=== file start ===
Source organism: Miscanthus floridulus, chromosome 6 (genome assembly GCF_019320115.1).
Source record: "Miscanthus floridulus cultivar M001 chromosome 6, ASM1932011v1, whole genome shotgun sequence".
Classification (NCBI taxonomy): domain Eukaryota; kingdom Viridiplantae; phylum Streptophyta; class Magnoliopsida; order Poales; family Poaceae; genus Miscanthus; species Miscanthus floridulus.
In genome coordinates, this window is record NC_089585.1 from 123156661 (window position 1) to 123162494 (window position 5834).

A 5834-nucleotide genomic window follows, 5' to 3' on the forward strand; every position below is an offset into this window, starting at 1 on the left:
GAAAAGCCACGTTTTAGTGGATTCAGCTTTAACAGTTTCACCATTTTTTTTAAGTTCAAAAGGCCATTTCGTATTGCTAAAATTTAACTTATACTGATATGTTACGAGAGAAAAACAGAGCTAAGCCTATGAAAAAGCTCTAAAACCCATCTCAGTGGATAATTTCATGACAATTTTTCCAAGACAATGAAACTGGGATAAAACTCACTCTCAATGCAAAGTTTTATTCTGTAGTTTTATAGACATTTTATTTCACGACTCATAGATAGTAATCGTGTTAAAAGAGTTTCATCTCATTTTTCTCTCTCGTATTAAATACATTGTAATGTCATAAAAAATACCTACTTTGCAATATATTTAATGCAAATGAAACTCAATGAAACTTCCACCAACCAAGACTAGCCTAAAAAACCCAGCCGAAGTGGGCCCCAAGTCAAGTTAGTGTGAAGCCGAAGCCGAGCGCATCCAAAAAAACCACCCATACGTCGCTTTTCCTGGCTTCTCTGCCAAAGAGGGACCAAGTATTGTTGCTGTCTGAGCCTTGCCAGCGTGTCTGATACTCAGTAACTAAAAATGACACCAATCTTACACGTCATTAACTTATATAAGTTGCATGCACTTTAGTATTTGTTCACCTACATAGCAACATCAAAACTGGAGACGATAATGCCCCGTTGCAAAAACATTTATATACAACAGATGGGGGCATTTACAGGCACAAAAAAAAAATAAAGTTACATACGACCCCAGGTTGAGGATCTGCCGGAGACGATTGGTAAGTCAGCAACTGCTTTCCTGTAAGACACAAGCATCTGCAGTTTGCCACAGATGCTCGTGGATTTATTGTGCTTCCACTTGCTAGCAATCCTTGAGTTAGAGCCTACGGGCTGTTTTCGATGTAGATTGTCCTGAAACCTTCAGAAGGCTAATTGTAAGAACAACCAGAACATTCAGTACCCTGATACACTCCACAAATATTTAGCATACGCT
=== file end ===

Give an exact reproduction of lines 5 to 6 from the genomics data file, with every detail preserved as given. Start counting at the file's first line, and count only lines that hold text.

A 5834-nucleotide genomic window follows, 5' to 3' on the forward strand; every position below is an offset into this window, starting at 1 on the left:
GAAAAGCCACGTTTTAGTGGATTCAGCTTTAACAGTTTCACCATTTTTTTTAAGTTCAAAAGGCCATTTCGTATTGCTAAAATTTAACTTATACTGATATGTTACGAGAGAAAAACAGAGCTAAGCCTATGAAAAAGCTCTAAAACCCATCTCAGTGGATAATTTCATGACAATTTTTCCAAGACAATGAAACTGGGATAAAACTCACTCTCAATGCAAAGTTTTATTCTGTAGTTTTATAGACATTTTATTTCACGACTCATAGATAGTAATCGTGTTAAAAGAGTTTCATCTCATTTTTCTCTCTCGTATTAAATACATTGTAATGTCATAAAAAATACCTACTTTGCAATATATTTAATGCAAATGAAACTCAATGAAACTTCCACCAACCAAGACTAGCCTAAAAAACCCAGCCGAAGTGGGCCCCAAGTCAAGTTAGTGTGAAGCCGAAGCCGAGCGCATCCAAAAAAACCACCCATACGTCGCTTTTCCTGGCTTCTCTGCCAAAGAGGGACCAAGTATTGTTGCTGTCTGAGCCTTGCCAGCGTGTCTGATACTCAGTAACTAAAAATGACACCAATCTTACACGTCATTAACTTATATAAGTTGCATGCACTTTAGTATTTGTTCACCTACATAGCAACATCAAAACTGGAGACGATAATGCCCCGTTGCAAAAACATTTATATACAACAGATGGGGGCATTTACAGGCACAAAAAAAAAATAAAGTTACATACGACCCCAGGTTGAGGATCTGCCGGAGACGATTGGTAAGTCAGCAACTGCTTTCCTGTAAGACACAAGCATCTGCAGTTTGCCACAGATGCTCGTGGATTTATTGTGCTTCCACTTGCTAGCAATCCTTGAGTTAGAGCCTACGGGCTGTTTTCGATGTAGATTGTCCTGAAACCTTCAGAAGGCTAATTGTAAGAACAACCAGAACATTCAGTACCCTGATACACTCCACAAATATTTAGCATACGCT